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It happened a few days in a row that one of our process couldn't be killed by "kill -9". The kill -9 used to be able to kill this process on daily base reliably for past 2+ years. This process has been try to connect to a remote server ( which was down in late night) via getaddrinfo and connect once every 1 second.

After I noticed the kill -9 failed to kill it, ( a few mins later) , the "ps aux"command shows it is in "S". So strictly speaking, its state could be in "D" state when "kill -9" ran.

So here came my question, is it possible that either getaddrinfo or connect call put this process into "D" state ? getaddrinfo involves DNS query, which could take some time.

Here is the strace info ( I replaced the IP address with bogus one), the following sequence repeat once every 1 second :

$ strace -p 3634009
Process 3634009 attached - interrupt to quit
restart_syscall(<... resuming interrupted call ...>) = 0
write(2, "Tue Dec  5 23:01:46 2017 INFO  f"..., 74) = 74
socket(PF_INET, SOCK_STREAM, IPPROTO_IP) = 4
socket(PF_NETLINK, SOCK_RAW, 0)         = 6
bind(6, {sa_family=AF_NETLINK, pid=0, groups=00000000}, 12) = 0
getsockname(6, {sa_family=AF_NETLINK, pid=3634009, groups=00000000}, [12]) = 0
sendto(6, "\24\0\0\0\26\0\1\3\252k'Z\0\0\0\0\0\0\0\0", 20, 0, {sa_family=AF_NETLINK, pid=0, groups=00000000}, 12) = 20
recvmsg(6, {msg_name(12)={sa_family=AF_NETLINK, pid=0, groups=00000000}, msg_iov(1)=[{"0\0\0\0\24\0\2\0\252k'ZYs7\0\2\10\200\376\1\0\0\0\10\0\1\0\177\0\0\1"..., 4096}], msg_controllen=0, msg_flags=0}, 0) = 108
recvmsg(6, {msg_name(12)={sa_family=AF_NETLINK, pid=0, groups=00000000}, msg_iov(1)=[{"\24\0\0\0\3\0\2\0\252k'ZYs7\0\0\0\0\0\1\0\0\0\10\0\1\0\177\0\0\1"..., 4096}], msg_controllen=0, msg_flags=0}, 0) = 20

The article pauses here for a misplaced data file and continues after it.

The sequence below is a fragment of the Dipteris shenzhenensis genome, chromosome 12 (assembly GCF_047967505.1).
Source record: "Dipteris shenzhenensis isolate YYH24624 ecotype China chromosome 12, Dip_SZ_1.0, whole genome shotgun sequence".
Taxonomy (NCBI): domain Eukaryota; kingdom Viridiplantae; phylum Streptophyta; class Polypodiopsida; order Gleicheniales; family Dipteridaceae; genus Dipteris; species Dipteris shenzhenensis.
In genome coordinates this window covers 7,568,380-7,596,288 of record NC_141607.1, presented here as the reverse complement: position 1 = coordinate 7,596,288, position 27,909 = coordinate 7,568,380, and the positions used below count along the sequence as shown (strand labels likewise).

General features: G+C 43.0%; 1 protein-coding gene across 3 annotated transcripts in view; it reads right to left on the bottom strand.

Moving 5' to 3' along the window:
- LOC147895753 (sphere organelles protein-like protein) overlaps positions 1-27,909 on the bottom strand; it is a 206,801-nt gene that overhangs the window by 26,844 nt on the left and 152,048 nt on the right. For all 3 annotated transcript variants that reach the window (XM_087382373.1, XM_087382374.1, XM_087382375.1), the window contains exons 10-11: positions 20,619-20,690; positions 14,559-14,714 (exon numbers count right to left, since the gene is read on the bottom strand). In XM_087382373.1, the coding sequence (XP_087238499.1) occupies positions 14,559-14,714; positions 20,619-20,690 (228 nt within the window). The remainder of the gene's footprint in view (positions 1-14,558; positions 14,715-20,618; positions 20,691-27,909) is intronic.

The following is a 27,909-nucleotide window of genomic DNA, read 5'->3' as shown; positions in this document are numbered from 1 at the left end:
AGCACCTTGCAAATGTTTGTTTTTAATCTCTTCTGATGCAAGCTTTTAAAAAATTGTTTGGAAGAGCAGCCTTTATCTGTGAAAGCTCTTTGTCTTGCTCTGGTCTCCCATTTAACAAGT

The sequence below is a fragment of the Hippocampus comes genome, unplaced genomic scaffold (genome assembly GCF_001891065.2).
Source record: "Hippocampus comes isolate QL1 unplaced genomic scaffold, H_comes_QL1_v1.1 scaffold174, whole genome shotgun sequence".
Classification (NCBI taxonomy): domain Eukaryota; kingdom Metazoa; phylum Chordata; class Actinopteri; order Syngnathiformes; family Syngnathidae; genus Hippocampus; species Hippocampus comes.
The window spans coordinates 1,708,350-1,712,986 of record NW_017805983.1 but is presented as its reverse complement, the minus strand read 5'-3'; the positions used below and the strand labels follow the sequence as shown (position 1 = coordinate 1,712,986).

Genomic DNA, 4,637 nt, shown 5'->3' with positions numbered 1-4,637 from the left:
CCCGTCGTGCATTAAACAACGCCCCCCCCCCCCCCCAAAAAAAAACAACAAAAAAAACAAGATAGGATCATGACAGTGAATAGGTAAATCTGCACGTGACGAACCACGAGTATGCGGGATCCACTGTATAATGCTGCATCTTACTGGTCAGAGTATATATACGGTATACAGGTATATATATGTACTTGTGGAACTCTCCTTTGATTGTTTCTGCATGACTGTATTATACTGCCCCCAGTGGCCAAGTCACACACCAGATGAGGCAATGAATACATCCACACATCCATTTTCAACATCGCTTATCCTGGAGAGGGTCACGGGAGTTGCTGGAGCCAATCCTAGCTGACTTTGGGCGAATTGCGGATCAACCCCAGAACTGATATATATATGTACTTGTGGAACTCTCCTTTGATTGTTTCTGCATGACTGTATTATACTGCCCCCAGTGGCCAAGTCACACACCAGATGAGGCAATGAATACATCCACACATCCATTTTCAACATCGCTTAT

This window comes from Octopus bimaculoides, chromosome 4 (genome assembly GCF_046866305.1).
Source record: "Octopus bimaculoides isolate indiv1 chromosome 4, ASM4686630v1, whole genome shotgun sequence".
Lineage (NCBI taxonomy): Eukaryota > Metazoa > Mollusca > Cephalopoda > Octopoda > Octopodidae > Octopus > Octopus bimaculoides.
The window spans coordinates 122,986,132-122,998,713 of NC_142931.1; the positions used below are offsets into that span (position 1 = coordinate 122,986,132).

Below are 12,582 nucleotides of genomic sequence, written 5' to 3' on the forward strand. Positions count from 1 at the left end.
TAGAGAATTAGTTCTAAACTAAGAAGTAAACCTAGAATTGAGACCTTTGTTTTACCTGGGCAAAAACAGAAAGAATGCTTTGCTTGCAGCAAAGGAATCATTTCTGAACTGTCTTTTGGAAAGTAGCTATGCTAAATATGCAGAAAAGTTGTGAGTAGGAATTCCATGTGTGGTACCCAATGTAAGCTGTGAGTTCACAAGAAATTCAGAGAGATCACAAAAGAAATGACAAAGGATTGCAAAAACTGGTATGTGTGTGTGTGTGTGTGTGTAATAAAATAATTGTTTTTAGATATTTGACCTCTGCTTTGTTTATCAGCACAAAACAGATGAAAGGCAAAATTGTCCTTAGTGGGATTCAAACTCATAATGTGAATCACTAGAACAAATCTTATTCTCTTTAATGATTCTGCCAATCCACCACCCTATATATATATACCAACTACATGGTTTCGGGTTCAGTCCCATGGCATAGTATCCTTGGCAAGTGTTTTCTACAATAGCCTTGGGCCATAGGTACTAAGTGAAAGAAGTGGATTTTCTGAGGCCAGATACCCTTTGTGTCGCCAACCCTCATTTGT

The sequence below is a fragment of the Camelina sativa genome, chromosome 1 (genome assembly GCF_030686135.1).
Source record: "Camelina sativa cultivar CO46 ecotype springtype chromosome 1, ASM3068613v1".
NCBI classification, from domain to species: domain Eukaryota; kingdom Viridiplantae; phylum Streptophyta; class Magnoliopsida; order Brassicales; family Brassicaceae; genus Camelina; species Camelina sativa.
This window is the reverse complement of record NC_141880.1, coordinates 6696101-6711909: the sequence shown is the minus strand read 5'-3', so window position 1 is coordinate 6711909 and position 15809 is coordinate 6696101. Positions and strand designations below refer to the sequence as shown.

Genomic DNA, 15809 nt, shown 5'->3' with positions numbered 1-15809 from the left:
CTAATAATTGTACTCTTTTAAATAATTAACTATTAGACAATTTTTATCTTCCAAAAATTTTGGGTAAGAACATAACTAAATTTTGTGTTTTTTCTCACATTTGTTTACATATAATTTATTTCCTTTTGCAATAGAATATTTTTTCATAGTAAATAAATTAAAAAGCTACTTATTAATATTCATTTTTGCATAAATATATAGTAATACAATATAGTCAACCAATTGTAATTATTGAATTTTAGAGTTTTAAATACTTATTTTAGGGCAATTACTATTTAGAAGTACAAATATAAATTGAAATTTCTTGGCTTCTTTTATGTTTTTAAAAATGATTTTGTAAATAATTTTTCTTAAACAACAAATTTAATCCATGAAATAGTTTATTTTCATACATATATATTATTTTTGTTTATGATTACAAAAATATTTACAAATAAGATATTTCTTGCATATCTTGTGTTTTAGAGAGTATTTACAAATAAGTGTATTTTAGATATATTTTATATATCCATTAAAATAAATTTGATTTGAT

close(6)                                = 0
connect(4, {sa_family=AF_INET, sin_port=htons(20458), sin_addr=inet_addr("161.161.161.161")}, 16) = -1 ECONNREFUSED (Connection refused)
write(2, "Tue Dec  5 23:01:46 2017 INFO  ."..., 126) = 126
close(4)                                = 0
write(2, "Tue Dec  5 23:01:46 2017 INFO  f"..., 146) = 146
rt_sigprocmask(SIG_BLOCK, [CHLD], [], 8) = 0
rt_sigaction(SIGCHLD, NULL, {SIG_DFL, [], 0}, 8) = 0
rt_sigprocmask(SIG_SETMASK, [], NULL, 8) = 0
nanosleep({1, 0}, 0x7fffe56288c0)       = 0
**** start of next cycle ****
write(2, "Tue Dec  5 23:01:47 2017 INFO  f"..., 74) = 74
socket(PF_INET, SOCK_STREAM, IPPROTO_IP) = 4
socket(PF_NETLINK, SOCK_RAW, 0)         = 6
....
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    Killing a ‘D’ process will kill it when it becomes interruptible again, so you won’t see a killed process return to ‘S’. Something else is going on... (See this question.) – Stephen Kitt Dec 5 '17 at 20:25
  • Have a look at /proc/[pid]/syscall and /proc/[pid]/wchan for information where the process was stuck, see man procfs for details. You can also try to attack gdb and have a look at the curent PC to figure out where it is. I don't know if getaddrinfo/connect can lead to a D state, but I would be somewhat surprised if they could. – dirkt Dec 6 '17 at 9:15
  • @StephenKitt, thanks for your reply. If the link (in your response ) is correct on "kernel code, aka, system call will "queue" SIGKILL, then I should have seen it in SigQ under /proc/{pid}/status afterwards. What I saw last night ( yes, it happened again last night ) is SigQ: 0/1033162. – GoodToLearn Dec 6 '17 at 19:43
  • @dirkt, thanks for your reply. There is no gdb on our prod servers :). But I did run strace on the process ( after stop script failed to kill the process). basically, the following sequence of actions going on and on once every one second. – GoodToLearn Dec 6 '17 at 19:47

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